For some time now the Bonneville International Corporation, a Utah company, has been sending 16-mm. prints of Brigham Young University's basketball games to TV stations in Central and South America. The films, which have commentary in Spanish, Portuguese and English, are shown on more than 150 stations in a dozen countries. The reaction has been astonishing. More than 700 letters from Spanish-and Portuguese-speaking fans have come to BYU during recent weeks, one saying, "If Brigham Young ever visits Peru, it will be considered the home team. The Cougar games are the No. 1 sports program on television in this country." A Cougar Club has been formed in Guatemala City. Another fan group calls itself the "Brighamyoungs," pronounced breegamions.
Walter Canals, who announces the games in Spanish and directs their marketing in Spanish-speaking areas, says. "They consider American basketball the best in the world, and they're anxious to study our techniques. Community and school teams ask for the films after the TV stations are finished with them."
FOR ST. PETE'S SAKE
You all know St. Petersburg, Fla., the staid city of the South? The place that's filled with emporiums advertising blood-pressure readings and high colonics, where the liveliest activity for resident oldsters, according to the cruel quipsters of the night-club circuit, is to sit around and listen to their arteries harden?
Don't believe it. What St. Petersburg is filled with is daredevils. What other city has produced a rocket-powered go-kart capable of faster-than-dragster speeds, a motorcyclist (not Evel Knievel) who has jumped a canyon, and a human kite who flies over and under bridges?
Details: Jack McClure of St. Pete has reached 221.21 mph in a quarter-mile run in his rocket go-kart. (Will your kids be the first on their block to do 200 mph in their karts?) Bob Gill of St. Pete successfully jumped his motorcycle 152 feet across Cajun Canyon in Louisiana last year before thousands of spectators. And a couple of weeks ago Hal Elgin, a St. Petersburg fireman, cut loose his tow rope at an altitude of 1,200 feet and flew his delta-wing kite over the Sunshine Skyway bridge not just once but twice, and then zipped under it, between the bottom of the roadbed and the swirling waters of Tampa Bay 150 feet below.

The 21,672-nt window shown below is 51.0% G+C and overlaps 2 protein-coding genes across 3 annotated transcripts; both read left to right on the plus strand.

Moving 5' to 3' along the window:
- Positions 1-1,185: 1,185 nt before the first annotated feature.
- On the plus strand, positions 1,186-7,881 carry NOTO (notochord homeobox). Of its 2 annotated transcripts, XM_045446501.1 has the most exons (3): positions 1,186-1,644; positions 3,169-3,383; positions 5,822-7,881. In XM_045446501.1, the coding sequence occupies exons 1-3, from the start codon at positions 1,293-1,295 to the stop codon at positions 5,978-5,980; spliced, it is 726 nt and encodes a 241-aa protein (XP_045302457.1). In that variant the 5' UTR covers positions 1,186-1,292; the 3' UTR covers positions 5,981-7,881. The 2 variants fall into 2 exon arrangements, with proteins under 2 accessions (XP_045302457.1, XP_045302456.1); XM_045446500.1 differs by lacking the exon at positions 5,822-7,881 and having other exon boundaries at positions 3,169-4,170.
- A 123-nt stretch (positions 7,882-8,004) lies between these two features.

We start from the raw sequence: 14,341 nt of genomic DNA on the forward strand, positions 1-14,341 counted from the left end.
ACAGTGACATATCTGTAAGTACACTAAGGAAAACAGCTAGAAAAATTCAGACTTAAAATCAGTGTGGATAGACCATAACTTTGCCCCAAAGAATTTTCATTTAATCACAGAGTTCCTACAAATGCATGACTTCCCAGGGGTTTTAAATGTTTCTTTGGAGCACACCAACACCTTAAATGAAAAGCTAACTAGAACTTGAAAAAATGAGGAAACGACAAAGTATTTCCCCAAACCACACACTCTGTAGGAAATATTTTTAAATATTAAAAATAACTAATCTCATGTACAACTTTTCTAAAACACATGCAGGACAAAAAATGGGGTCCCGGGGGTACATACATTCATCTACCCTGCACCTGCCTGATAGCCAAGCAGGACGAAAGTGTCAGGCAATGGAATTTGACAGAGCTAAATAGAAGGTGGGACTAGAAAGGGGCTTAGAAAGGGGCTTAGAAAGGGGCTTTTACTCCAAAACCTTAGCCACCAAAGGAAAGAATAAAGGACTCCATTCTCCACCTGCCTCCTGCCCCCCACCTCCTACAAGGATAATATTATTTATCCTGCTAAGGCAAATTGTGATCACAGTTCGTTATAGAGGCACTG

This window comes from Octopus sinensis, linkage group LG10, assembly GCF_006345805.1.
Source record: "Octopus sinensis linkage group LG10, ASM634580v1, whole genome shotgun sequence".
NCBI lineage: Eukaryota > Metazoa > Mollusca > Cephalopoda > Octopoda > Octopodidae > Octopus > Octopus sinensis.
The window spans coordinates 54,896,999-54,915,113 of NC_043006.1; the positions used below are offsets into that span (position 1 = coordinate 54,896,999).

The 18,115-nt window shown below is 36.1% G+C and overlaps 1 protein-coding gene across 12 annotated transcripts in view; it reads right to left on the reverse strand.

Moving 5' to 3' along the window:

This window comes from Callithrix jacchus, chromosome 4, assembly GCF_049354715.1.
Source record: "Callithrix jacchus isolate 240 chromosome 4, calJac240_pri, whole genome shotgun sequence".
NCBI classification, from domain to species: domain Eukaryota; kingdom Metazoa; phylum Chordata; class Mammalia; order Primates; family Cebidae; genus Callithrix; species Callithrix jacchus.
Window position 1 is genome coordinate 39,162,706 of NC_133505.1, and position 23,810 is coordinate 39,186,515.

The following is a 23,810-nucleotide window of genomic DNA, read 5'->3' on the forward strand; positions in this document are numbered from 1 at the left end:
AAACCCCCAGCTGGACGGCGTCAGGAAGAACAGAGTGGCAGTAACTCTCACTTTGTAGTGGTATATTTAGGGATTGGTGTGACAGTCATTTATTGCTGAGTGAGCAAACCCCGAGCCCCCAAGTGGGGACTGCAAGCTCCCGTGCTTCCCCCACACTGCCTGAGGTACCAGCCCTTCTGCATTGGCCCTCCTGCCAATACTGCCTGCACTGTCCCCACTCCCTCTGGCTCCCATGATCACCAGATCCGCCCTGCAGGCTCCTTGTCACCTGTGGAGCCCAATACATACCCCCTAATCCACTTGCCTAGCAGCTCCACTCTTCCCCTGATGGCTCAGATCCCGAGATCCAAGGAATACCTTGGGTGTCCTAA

Maybe Ponce de Leon was looking for his fountain on the wrong side of the peninsula.
PEACE ON ICE
The big treaty between the National Hockey League and the World Hockey Association is a monument to practicality. The NHL agreed to recognize the new league, pay it $1,750,000 to cover legal fees the WHA amassed in court battles and play a series of preseason inter-league exhibitions next fall. All it gets in return is an agreement by the WHA to respect the NHL's one-year option clause in the players' contracts. Still, this means that after Aug. 1, 1974, there will be no more raiding of NHL rosters. There are some other clauses, but it all boils down to one word: peace.
There was some objection in the NHL to the settlement, "principally at the lower levels," according to League President Clarence Campbell, but it was not strong. Why did the older, richer league give in? As one NHL man explained: "It's simple. We're still doing all right on the ice, but we haven't been scoring much lately in the courts."